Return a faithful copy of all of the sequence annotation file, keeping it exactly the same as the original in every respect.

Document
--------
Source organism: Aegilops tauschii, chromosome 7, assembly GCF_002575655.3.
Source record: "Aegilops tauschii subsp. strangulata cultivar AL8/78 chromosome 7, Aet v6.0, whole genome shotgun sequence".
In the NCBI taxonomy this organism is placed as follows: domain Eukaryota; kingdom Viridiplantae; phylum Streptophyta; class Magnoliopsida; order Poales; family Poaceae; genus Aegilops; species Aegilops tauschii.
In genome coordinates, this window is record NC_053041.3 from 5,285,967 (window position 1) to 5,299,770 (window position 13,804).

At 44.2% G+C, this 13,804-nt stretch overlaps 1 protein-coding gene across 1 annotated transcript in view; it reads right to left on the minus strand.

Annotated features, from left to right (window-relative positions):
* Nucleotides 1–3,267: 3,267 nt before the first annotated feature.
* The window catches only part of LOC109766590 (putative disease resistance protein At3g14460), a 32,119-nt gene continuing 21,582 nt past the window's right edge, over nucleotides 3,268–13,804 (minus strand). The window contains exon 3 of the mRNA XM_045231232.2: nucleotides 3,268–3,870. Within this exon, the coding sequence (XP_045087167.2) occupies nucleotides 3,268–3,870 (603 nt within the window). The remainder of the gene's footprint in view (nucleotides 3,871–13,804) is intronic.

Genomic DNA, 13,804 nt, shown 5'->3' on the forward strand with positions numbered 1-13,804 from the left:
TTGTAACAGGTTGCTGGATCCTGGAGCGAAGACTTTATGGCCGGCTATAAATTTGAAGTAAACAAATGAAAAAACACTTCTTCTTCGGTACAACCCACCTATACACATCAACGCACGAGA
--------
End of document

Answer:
Source organism: Aegilops tauschii, chromosome 7, assembly GCF_002575655.3.
Source record: "Aegilops tauschii subsp. strangulata cultivar AL8/78 chromosome 7, Aet v6.0, whole genome shotgun sequence".
In the NCBI taxonomy this organism is placed as follows: domain Eukaryota; kingdom Viridiplantae; phylum Streptophyta; class Magnoliopsida; order Poales; family Poaceae; genus Aegilops; species Aegilops tauschii.
In genome coordinates, this window is record NC_053041.3 from 5,285,967 (window position 1) to 5,299,770 (window position 13,804).

At 44.2% G+C, this 13,804-nt stretch overlaps 1 protein-coding gene across 1 annotated transcript in view; it reads right to left on the minus strand.

Annotated features, from left to right (window-relative positions):
* Nucleotides 1–3,267: 3,267 nt before the first annotated feature.
* The window catches only part of LOC109766590 (putative disease resistance protein At3g14460), a 32,119-nt gene continuing 21,582 nt past the window's right edge, over nucleotides 3,268–13,804 (minus strand). The window contains exon 3 of the mRNA XM_045231232.2: nucleotides 3,268–3,870. Within this exon, the coding sequence (XP_045087167.2) occupies nucleotides 3,268–3,870 (603 nt within the window). The remainder of the gene's footprint in view (nucleotides 3,871–13,804) is intronic.

Genomic DNA, 13,804 nt, shown 5'->3' on the forward strand with positions numbered 1-13,804 from the left:
TTGTAACAGGTTGCTGGATCCTGGAGCGAAGACTTTATGGCCGGCTATAAATTTGAAGTAAACAAATGAAAAAACACTTCTTCTTCGGTACAACCCACCTATACACATCAACGCACGAGA